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Fourth String Quartet
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Fourth String Quartet

4 janvier 2005 | Format : MP3

EUR 3,99 (TVA incluse le cas échéant)
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Format: CD
C'est une œuvre splendide que j'ai découvert par hasard et que je réécoute fréquemment depuis que je l'ai reçu. J'attends avec impatience une autre œuvre que j'ai commandée par internet du même auteur.
Remarque sur ce commentaire 5 personnes ont trouvé cela utile. Avez-vous trouvé ce commentaire utile ? Oui Non Commentaire en cours d'envoi...
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Format: CD
Le vingtième siècle a vu la composition de plusieurs cycles de Quatuors à cordes de très grande qualité, depuis ceux d'Arnold Schönberg (1874-1951) à ceux de Nicola Bacri (né en 1961), en passant par ceux de Béla Bartok (1881-1945), de Nikolaï Miaskovsky (1881-1950), d'Heitor Villa-Lobos (1887-1959), de Darius Milhaud (1892-1974), de Paul Hindemith (1895-1963), d'Alexandre Tansman (1897-1986), de Vissarion Chebaline (1902-1963), de Dmitri Chostakovitch (1906-1975) bien sûr, mais aussi d'Elliott Carter (né en 1908), de David Diamond (1915-2005), de George Rochberg (1918-2005), de Mieczysaw Weinberg (1919-1996), de Ned Rorem (né en 1923), de Boris Tchaikovsky (1925-1996), d'Hans Werner Henze (né en 1926), d'Alfred Schnittke (1934-1998), ou bien encore de Wolfgang Rihm (né en 1952), sans compter de nombreux chef-d'oeuvres isolés. L'ensemble des Quatuors à cordes que nous a laissé Péteris Vasks (né en 1946) est l'un de plus importants parmi ceux-ci.
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Amazon.com: HASH(0x8f71f1e0) étoiles sur 5 13 commentaires
17 internautes sur 18 ont trouvé ce commentaire utile 
HASH(0x8f55536c) étoiles sur 5 Vasks voices compassion at the end of a brutal century 31 octobre 2004
Par Autonomeus - Publié sur Amazon.com
Format: CD
The Kronos Quartet continues its devotion to contemporary works by Eastern European composers with this release. Lyrical and elegiac, the 4th String Quartet by Latvian composer Peteris Vasks is a meditation on the brutality and suffering of the 20th century. Commissioned for Kronos, it was first performed in May of 2000.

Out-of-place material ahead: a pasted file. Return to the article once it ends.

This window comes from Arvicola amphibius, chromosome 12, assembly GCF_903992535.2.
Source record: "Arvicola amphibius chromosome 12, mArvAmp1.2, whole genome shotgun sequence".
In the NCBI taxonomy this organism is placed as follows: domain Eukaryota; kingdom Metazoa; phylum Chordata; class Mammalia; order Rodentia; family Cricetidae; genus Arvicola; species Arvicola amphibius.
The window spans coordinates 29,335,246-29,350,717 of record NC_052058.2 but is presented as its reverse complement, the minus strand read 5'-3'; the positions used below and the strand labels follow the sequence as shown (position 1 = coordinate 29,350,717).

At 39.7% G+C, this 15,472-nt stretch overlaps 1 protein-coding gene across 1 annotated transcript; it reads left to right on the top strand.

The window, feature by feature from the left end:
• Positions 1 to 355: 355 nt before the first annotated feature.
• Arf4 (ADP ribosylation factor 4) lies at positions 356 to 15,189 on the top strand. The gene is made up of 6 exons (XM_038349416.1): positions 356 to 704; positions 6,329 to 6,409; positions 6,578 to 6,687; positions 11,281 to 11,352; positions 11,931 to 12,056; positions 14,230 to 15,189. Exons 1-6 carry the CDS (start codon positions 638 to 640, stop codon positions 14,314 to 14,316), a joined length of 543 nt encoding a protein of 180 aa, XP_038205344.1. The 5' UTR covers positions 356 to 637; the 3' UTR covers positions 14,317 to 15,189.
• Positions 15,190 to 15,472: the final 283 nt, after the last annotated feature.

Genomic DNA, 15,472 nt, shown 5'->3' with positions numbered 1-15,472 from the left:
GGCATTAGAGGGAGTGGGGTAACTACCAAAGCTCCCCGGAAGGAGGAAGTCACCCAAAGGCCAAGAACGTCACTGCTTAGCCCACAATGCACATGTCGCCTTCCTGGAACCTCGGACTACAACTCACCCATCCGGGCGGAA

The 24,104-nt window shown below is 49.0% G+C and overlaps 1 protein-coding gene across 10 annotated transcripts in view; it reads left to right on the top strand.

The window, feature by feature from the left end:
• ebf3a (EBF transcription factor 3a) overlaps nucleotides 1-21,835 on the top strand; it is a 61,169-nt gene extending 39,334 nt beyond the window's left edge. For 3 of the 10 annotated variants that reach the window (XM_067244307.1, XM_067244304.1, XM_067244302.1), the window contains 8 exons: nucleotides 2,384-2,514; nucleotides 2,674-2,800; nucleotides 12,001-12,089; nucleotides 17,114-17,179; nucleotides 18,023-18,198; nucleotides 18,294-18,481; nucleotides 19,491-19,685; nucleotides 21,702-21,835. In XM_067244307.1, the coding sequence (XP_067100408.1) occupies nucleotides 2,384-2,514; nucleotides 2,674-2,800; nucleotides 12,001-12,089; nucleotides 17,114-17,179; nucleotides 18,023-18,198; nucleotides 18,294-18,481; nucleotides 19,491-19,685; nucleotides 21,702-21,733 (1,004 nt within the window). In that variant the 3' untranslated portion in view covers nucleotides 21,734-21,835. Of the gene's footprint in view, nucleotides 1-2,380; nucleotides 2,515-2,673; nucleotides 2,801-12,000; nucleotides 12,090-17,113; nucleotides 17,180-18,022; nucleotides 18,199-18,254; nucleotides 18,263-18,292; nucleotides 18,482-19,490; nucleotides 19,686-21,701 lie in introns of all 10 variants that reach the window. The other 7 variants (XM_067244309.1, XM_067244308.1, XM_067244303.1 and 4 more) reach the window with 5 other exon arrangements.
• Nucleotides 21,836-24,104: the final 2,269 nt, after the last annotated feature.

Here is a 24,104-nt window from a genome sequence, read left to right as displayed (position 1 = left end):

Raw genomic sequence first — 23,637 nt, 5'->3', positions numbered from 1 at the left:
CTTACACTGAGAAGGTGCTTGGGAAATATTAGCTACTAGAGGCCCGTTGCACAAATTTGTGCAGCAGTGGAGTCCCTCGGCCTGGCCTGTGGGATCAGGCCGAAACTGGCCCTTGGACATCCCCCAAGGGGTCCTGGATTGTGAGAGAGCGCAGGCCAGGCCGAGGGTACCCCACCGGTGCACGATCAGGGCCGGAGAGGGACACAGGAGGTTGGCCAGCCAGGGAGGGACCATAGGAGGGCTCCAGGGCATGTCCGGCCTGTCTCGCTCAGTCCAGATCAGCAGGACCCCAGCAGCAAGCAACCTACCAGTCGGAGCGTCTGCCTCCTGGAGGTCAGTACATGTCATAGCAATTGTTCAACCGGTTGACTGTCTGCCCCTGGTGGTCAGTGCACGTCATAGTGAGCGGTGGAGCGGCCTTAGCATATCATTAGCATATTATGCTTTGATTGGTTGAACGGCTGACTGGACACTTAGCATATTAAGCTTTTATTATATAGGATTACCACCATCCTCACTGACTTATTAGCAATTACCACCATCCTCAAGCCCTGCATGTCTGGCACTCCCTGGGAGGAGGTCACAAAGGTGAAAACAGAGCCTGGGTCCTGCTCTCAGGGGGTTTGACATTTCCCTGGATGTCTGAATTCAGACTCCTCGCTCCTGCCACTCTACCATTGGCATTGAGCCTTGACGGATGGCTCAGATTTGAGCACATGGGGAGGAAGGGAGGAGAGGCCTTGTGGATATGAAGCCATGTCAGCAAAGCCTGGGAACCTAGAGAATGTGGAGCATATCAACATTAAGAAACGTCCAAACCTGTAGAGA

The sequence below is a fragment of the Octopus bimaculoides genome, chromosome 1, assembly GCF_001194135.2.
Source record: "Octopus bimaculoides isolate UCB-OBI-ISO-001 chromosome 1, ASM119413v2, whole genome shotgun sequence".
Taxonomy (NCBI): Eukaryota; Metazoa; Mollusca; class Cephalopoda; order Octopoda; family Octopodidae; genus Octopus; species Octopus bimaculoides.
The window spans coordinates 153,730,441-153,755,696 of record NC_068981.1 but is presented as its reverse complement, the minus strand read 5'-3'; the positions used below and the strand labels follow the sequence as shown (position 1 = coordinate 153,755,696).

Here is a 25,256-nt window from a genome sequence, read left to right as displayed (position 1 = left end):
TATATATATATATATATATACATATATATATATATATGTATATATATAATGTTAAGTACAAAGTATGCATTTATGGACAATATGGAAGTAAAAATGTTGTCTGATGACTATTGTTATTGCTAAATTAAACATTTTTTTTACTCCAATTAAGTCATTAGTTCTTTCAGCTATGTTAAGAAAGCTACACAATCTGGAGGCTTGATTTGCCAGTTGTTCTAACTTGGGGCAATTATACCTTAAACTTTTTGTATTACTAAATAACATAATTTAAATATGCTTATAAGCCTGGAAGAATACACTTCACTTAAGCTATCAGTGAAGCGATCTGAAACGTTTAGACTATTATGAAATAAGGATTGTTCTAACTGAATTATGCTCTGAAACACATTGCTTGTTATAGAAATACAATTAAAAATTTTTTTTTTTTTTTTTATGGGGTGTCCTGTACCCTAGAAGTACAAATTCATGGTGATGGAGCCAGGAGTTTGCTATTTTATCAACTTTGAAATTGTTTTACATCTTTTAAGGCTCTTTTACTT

It is a five-movement work of about 30 minutes, and while not highly original, it has excellent models. Vasks declares that the second and fourth movements, Toccata I and Toccata II, are "in a spirit close to that of Shostakovich's style" -- "aggressive, and at times, ironic." This is a notable departure for Vasks, who is not known for anything dissonant or angry. These movements remind me specifically of Shostakovich's famous 8th Quartet, a work full of rage and sorrow dedicated to "the victims of war and fascism," and thought by many to be an indictment of Stalin as well (recorded by Kronos on BLACK ANGELS -- see my review). The first, third and fifth movements (Elegy, Chorale, and Meditation) are in the style that Vasks is known for, influenced by the "holy minimalism" of Part and Gorecki, with Latvian folksong motifs and romantic gestures that some might find to be overly ripe. He utilizes glissandos, seemingly representing movements up and down between the Earth to Heaven, which echo the powerful works of Sofia Gubaidulina. And Vasks draws on yet another influence -- the climax of the central Chorale parallels the well-known climax of Barber's "Adagio." The closing Meditation, the longest movement at 11:35, features a long, lovely solo for David Harrington's violin. This passage beautifully expresses the feeling of COMPASSION.

Vasks says of his 4th Quartet, "[t]here has been so much bloodshed and destruction, and yet love's power and idealism have helped keep the world in balance." Utilizing the recognizable works by Barber and Shostakovich, both emotionally direct and powerful works, couldn't make more sense. Vasks may not be the most original of contemporary composers, but he knows how to work with existing materials and create music that is accessible and moving.